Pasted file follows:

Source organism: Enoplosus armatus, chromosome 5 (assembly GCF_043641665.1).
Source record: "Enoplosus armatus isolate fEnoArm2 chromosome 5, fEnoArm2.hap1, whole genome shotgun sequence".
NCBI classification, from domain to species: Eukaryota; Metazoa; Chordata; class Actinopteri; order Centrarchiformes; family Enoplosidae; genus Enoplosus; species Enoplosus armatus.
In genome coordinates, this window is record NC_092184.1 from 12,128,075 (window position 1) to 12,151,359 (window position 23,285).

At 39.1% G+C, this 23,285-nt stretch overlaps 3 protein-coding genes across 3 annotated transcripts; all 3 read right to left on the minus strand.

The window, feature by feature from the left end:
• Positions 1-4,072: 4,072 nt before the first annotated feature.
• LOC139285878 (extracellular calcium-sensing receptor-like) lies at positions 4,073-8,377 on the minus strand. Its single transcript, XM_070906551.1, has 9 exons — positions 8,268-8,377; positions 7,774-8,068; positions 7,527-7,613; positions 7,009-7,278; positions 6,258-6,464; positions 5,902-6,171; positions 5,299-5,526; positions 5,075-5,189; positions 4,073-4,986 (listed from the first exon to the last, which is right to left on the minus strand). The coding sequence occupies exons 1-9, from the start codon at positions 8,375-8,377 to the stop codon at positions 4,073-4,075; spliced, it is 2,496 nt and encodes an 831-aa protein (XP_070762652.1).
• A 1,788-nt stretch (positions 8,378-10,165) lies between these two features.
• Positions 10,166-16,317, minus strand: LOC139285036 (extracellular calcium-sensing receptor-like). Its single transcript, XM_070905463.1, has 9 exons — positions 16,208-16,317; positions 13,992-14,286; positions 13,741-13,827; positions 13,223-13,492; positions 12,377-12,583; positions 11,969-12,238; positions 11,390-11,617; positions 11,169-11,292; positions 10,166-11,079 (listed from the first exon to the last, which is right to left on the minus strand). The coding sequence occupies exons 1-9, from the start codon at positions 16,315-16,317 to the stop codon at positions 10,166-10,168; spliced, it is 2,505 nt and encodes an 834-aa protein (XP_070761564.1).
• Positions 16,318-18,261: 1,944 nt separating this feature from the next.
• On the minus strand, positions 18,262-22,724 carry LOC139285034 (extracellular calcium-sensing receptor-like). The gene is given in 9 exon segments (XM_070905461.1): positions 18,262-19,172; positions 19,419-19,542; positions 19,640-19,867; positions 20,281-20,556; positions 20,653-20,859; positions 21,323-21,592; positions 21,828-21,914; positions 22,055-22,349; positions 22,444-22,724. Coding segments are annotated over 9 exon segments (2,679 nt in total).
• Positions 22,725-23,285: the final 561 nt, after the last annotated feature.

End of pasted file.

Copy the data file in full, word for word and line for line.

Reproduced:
Source organism: Enoplosus armatus, chromosome 5 (assembly GCF_043641665.1).
Source record: "Enoplosus armatus isolate fEnoArm2 chromosome 5, fEnoArm2.hap1, whole genome shotgun sequence".
NCBI classification, from domain to species: Eukaryota; Metazoa; Chordata; class Actinopteri; order Centrarchiformes; family Enoplosidae; genus Enoplosus; species Enoplosus armatus.
In genome coordinates, this window is record NC_092184.1 from 12,128,075 (window position 1) to 12,151,359 (window position 23,285).

At 39.1% G+C, this 23,285-nt stretch overlaps 3 protein-coding genes across 3 annotated transcripts; all 3 read right to left on the minus strand.

The window, feature by feature from the left end:
• Positions 1-4,072: 4,072 nt before the first annotated feature.
• LOC139285878 (extracellular calcium-sensing receptor-like) lies at positions 4,073-8,377 on the minus strand. Its single transcript, XM_070906551.1, has 9 exons — positions 8,268-8,377; positions 7,774-8,068; positions 7,527-7,613; positions 7,009-7,278; positions 6,258-6,464; positions 5,902-6,171; positions 5,299-5,526; positions 5,075-5,189; positions 4,073-4,986 (listed from the first exon to the last, which is right to left on the minus strand). The coding sequence occupies exons 1-9, from the start codon at positions 8,375-8,377 to the stop codon at positions 4,073-4,075; spliced, it is 2,496 nt and encodes an 831-aa protein (XP_070762652.1).
• A 1,788-nt stretch (positions 8,378-10,165) lies between these two features.
• Positions 10,166-16,317, minus strand: LOC139285036 (extracellular calcium-sensing receptor-like). Its single transcript, XM_070905463.1, has 9 exons — positions 16,208-16,317; positions 13,992-14,286; positions 13,741-13,827; positions 13,223-13,492; positions 12,377-12,583; positions 11,969-12,238; positions 11,390-11,617; positions 11,169-11,292; positions 10,166-11,079 (listed from the first exon to the last, which is right to left on the minus strand). The coding sequence occupies exons 1-9, from the start codon at positions 16,315-16,317 to the stop codon at positions 10,166-10,168; spliced, it is 2,505 nt and encodes an 834-aa protein (XP_070761564.1).
• Positions 16,318-18,261: 1,944 nt separating this feature from the next.
• On the minus strand, positions 18,262-22,724 carry LOC139285034 (extracellular calcium-sensing receptor-like). The gene is given in 9 exon segments (XM_070905461.1): positions 18,262-19,172; positions 19,419-19,542; positions 19,640-19,867; positions 20,281-20,556; positions 20,653-20,859; positions 21,323-21,592; positions 21,828-21,914; positions 22,055-22,349; positions 22,444-22,724. Coding segments are annotated over 9 exon segments (2,679 nt in total).
• Positions 22,725-23,285: the final 561 nt, after the last annotated feature.